I'm sure each culture could learn a lot from each other.



    I prefer Neo-nazis. At least they have specific targets.
    Really?

    Well, Neo-Nazis and Al-Qaïdists have at least something in common: their hatred towards Jews.

    Woe is me: I'm Jew!

    What did I do to deserve this?


    I think I'm more realistic than you are. You seem impassioned for the cause of Islam.


    Believe me: for most Al Qaïdist, a Zionist-Atheistic-Materialistic Jew like myself is an abomination, if not the devil incarnate.

    It's the first time ever somebody tells me "I'm impassioned for the cause of Islam".
    All I said was that most Muslims I met when I used to live in northern Africa (and I've spent several years there), were OK, ordinary people, no less different in many ways than their Christian counterparts. I should even dare to say that most of them are friendlier than the average Westerner.

    But maybe it's a blasphemy for you? I don't know!



    Then maybe people from Central Asia shouldn't go to Russia. Just a thought.
    Then maybe Russia shouldn't have invaded and colonized these countries, and imported lot and lot of people to work as cheap labour force in Russia?
    Their fate is even worst than your own Mexican-Americans, because most of them didn't have a choice: their families were ruthlessly deported during the Soviet era. So now, when you are from a Kazakh family that hails from Moscow, what do you do?

    I mean, I don't go plop myself down in the middle of Saudi Arabia in a bikini, do I?
    You definitely shouldn't.


    At least regular governments tend to follow rules, there are systems in place, terrorists are just jackasses who murder civilians, and leave people wondering why.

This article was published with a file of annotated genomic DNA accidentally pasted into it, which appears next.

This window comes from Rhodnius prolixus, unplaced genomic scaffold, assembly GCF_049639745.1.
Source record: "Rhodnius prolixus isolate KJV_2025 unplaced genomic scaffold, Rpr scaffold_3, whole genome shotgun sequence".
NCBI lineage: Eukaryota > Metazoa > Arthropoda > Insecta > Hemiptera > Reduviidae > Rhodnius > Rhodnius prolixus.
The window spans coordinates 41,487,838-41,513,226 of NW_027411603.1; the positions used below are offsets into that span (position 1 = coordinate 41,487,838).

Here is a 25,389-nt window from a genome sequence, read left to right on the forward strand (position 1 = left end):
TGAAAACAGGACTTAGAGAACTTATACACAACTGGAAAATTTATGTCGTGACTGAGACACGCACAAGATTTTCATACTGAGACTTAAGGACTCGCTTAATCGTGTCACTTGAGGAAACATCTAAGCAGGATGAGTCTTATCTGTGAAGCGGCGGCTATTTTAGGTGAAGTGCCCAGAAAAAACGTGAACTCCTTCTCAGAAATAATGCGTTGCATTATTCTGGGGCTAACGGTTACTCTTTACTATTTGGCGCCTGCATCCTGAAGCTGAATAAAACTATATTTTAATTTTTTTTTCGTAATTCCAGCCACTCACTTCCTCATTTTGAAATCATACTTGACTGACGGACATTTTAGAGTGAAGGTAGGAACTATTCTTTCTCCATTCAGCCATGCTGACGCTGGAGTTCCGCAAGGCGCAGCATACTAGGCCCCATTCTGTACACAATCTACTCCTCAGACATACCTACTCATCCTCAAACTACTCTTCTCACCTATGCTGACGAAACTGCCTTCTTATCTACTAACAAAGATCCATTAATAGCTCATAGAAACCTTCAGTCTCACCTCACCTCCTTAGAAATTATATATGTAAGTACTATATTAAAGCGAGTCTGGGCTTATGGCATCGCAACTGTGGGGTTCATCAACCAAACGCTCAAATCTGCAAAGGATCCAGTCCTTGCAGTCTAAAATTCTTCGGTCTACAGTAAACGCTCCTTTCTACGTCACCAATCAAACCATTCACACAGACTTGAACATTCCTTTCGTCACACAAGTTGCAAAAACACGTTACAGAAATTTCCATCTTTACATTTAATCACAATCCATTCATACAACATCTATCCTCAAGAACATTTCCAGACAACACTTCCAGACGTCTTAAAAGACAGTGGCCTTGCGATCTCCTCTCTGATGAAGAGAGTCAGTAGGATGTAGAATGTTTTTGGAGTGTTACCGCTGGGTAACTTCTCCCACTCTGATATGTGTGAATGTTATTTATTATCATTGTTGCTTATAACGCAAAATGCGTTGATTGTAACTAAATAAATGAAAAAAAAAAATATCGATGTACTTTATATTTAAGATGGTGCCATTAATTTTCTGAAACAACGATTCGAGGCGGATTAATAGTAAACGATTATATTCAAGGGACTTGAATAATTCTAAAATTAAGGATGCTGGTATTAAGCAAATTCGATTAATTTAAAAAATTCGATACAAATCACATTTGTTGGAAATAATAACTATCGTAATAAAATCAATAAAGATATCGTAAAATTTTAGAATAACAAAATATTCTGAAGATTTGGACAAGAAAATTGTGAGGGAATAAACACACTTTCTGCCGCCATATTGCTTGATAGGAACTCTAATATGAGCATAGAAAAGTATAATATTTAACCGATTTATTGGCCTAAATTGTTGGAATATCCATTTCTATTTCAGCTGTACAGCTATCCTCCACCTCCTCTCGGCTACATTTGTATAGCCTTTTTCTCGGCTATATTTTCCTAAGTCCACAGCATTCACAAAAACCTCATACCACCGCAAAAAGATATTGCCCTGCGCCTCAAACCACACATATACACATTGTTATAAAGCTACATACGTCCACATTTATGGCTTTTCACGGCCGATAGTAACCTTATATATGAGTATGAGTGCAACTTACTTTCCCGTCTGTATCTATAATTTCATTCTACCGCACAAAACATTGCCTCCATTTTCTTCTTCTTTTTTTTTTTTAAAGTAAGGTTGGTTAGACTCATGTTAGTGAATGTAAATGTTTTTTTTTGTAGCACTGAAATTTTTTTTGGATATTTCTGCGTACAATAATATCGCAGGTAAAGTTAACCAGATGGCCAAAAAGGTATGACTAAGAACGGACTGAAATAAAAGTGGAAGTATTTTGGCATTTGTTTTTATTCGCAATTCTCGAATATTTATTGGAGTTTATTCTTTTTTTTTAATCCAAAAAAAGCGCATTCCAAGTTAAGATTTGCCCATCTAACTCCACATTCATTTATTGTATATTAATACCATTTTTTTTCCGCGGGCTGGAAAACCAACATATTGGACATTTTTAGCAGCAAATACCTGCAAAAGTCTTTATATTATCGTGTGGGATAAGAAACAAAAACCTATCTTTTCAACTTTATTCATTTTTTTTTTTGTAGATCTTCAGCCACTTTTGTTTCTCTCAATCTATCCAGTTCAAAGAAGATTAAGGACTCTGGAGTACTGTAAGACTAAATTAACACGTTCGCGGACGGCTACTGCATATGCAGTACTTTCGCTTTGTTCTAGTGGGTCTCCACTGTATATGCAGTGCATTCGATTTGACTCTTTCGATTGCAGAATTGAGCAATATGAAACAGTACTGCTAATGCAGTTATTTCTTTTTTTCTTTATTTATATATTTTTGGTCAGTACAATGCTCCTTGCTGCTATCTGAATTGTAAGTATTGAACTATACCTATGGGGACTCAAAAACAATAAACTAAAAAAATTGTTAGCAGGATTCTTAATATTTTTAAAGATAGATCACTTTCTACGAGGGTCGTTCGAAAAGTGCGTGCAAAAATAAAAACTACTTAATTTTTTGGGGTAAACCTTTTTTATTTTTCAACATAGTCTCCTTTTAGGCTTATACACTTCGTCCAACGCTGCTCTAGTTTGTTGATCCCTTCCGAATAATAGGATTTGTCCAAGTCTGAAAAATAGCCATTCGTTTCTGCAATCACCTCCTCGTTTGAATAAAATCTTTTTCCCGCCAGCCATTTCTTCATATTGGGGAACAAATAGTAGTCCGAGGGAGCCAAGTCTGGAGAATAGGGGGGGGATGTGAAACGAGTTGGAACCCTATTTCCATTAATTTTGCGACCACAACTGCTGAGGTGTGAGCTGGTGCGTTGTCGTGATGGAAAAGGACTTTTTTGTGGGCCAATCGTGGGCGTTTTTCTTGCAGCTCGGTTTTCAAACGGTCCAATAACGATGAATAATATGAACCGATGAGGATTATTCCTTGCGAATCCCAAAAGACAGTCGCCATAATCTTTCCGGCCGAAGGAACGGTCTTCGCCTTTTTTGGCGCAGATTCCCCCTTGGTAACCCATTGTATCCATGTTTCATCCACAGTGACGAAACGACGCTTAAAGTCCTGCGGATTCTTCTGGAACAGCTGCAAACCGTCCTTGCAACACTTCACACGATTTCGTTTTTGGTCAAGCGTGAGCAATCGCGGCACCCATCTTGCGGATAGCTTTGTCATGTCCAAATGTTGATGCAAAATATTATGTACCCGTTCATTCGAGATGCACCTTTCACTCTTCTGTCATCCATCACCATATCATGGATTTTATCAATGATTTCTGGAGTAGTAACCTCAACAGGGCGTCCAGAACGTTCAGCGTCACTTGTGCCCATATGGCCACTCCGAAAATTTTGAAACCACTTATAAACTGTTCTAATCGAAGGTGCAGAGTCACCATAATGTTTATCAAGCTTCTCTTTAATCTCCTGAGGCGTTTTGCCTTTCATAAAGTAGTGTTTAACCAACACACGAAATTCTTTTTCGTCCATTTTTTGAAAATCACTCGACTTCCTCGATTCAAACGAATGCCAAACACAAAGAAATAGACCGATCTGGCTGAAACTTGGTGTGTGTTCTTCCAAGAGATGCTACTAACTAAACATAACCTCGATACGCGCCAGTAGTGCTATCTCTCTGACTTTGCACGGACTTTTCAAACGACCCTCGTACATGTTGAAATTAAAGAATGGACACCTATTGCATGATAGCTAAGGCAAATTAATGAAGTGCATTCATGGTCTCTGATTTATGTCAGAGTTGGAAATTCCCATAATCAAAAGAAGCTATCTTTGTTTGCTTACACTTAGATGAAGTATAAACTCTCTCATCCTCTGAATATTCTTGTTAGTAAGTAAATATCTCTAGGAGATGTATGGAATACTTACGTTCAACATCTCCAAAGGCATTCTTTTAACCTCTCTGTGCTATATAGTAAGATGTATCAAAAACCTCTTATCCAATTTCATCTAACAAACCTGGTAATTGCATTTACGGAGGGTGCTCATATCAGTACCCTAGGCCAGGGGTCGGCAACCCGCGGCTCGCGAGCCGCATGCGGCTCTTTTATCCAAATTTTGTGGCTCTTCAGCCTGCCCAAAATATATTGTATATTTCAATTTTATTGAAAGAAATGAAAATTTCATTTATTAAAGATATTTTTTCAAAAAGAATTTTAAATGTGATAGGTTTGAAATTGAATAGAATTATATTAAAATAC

If your government asks you to shoot civilians, would you blindly follow that direct order?

    Have you heard of the Milgram experiment?

    http://en.wikipedia.org/wiki/Milgram_experiment
    "A man who only drinks water has a secret to hide from his fellow-men" -Baudelaire

    7w8 SCUxI

  10. #70

    Default

    Quote Originally Posted by Marmotini View Post
    How can that be true when some Buddhists or Taoists are atheists?

    And underlying principles doesn't suggest an actual belief in a personal God.

    I honestly think it's a form of ignorance to ignore all Eastern thought.


    Why do you assume I'm ignorant of those belief systems? I know them but do not understand them as you do, I would describe them as non-theist rather than a-theist, I do that mainly to make the distinction between those beliefs and western or scientific atheism but there are other thinkers, like Erich Fromm, who used that too.

    Fromm was Jewish and there were Jews in the time of Jesus and still are today who dont believe in an afterlife, personal saviour or deity. I dont simply mean individuals who identify with Jewish culture or heritage or perhaps as an ethnicity but dont practice a religious tradition either, Fromm was very religious and practiced the religion he was born into but did not believe in an afterlife or deity.

Similar Threads

  1. Why do I fall in love with everyone?
    By Aquarelle in forum General Psychology
    Replies: 48
    Last Post: 03-18-2011, 11:17 AM
  2. Could you fall in love with an INTJ?
    By maydelle in forum Myers-Briggs and Jungian Cognitive Functions
    Replies: 63
    Last Post: 11-08-2010, 09:02 PM
  3. [INTJ] INTJ falls in love with INTJ...
    By Misty_Mountain_Rose in forum The NT Rationale (ENTP, INTP, ENTJ, INTJ)
    Replies: 36
    Last Post: 01-12-2009, 02:30 PM

Posting Permissions

  • You may not post new threads
  • You may not post replies
  • You may not post attachments
  • You may not edit your posts
Single Sign On provided by vBSSO